Kolb’s theory works on two levels. First, it works on a four-stage cycle of learning. Second, it works to address four separate learning styles. This combination creates a focus on the student’s internal cognitive processes because he believes that learning involves the acquisition of abstract concepts applied flexibly in a variety of situations.
Kolb’s theory addresses 4 learning styles:
|Diverging||Emphasizes the innovative and imaginative approach to doing things. Views concrete situations from many perspectives and adapts by observation rather than by action. Interested in people and tends to be feeling-oriented. Likes such activities as cooperative groups and brainstorming.|
|Assimilating||Pulls a number of different observations and thoughts into an integrated whole. Likes to reason inductively and create models and theories. Likes to design projects and experiments.|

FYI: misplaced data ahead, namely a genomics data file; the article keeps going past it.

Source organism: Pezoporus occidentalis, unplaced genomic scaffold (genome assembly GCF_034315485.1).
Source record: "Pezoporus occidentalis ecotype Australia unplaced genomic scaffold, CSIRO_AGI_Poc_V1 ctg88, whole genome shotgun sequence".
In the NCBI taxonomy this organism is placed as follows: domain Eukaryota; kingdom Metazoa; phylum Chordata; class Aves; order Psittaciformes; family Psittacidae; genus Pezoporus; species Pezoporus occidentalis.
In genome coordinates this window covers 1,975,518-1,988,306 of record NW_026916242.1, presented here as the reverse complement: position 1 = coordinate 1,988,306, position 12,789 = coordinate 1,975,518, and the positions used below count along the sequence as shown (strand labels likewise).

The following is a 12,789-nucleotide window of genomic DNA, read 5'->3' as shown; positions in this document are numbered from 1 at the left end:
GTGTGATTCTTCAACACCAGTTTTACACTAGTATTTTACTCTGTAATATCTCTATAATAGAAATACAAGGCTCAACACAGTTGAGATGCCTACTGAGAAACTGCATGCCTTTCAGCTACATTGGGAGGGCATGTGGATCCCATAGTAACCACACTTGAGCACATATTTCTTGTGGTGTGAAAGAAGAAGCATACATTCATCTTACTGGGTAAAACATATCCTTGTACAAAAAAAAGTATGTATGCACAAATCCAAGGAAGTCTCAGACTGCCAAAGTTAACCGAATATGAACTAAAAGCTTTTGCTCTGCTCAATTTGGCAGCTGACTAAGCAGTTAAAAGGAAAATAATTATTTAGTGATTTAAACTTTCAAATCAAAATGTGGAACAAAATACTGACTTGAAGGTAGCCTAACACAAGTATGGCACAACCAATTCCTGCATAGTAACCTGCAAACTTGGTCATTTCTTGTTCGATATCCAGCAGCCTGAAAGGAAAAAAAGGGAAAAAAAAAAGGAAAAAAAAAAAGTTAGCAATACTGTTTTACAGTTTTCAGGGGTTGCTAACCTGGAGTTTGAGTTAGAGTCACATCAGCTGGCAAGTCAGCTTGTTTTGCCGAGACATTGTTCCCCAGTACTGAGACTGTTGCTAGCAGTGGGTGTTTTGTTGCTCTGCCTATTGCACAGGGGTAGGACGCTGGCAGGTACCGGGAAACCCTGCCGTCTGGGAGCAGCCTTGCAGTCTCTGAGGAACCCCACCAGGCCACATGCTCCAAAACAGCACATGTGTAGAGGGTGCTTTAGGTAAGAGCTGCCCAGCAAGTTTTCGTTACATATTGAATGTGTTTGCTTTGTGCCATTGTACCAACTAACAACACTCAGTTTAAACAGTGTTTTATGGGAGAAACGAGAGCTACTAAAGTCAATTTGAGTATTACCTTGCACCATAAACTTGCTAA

|Converging||Emphasizes the practical application of ideas and solving problems. Likes decision-making, problem-solving, and the practical application of ideas. Prefers technical problems over interpersonal issues.|
|Accommodating||Uses trial and error rather than thought and reflection. Good at adapting to changing circumstances; solves problems in an intuitive, trial-and-error manner, such as discovery learning. Also tends to be at ease with people.|
According to Kolb, effective learning occurs when a person undergoes a concrete experience followed by observation of and reflection on that experience which leads to the formation of abstract concepts (analysis) and generalizations (conclusions) which are then utilized to test future hypotheses, resulting in new experiences. Because this can be simplified to (1) experience, (2) reflect, (3) reframe, and (4) reform, it leads to a model similar to “What? So what? What now?” therefore similar prompts can be utilized for this model.
Kolb, David A. Experiential Learning: Experience as the Source of Learning and Development. Prentice-Hall, Inc., Englewood Cliffs, N.J. 1984
Kolb, D. A. (2014). Experiential learning: Experience as the source of learning and development. FT press.